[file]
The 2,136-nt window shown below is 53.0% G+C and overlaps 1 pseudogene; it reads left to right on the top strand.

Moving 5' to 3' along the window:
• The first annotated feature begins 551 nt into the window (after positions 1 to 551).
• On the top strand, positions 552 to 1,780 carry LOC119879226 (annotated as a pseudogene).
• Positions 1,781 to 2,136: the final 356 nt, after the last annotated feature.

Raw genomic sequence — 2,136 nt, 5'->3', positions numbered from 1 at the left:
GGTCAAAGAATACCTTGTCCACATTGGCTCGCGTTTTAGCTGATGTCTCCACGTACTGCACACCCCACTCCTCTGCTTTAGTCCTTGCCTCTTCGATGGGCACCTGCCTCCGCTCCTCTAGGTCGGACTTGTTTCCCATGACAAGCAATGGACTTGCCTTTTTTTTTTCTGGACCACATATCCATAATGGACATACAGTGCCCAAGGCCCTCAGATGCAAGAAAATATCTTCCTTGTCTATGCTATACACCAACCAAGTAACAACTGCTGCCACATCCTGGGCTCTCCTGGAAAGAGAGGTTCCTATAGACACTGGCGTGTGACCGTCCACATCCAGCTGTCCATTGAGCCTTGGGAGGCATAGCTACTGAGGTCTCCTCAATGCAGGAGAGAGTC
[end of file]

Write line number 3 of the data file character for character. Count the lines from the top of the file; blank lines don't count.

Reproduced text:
• The first annotated feature begins 551 nt into the window (after positions 1 to 551).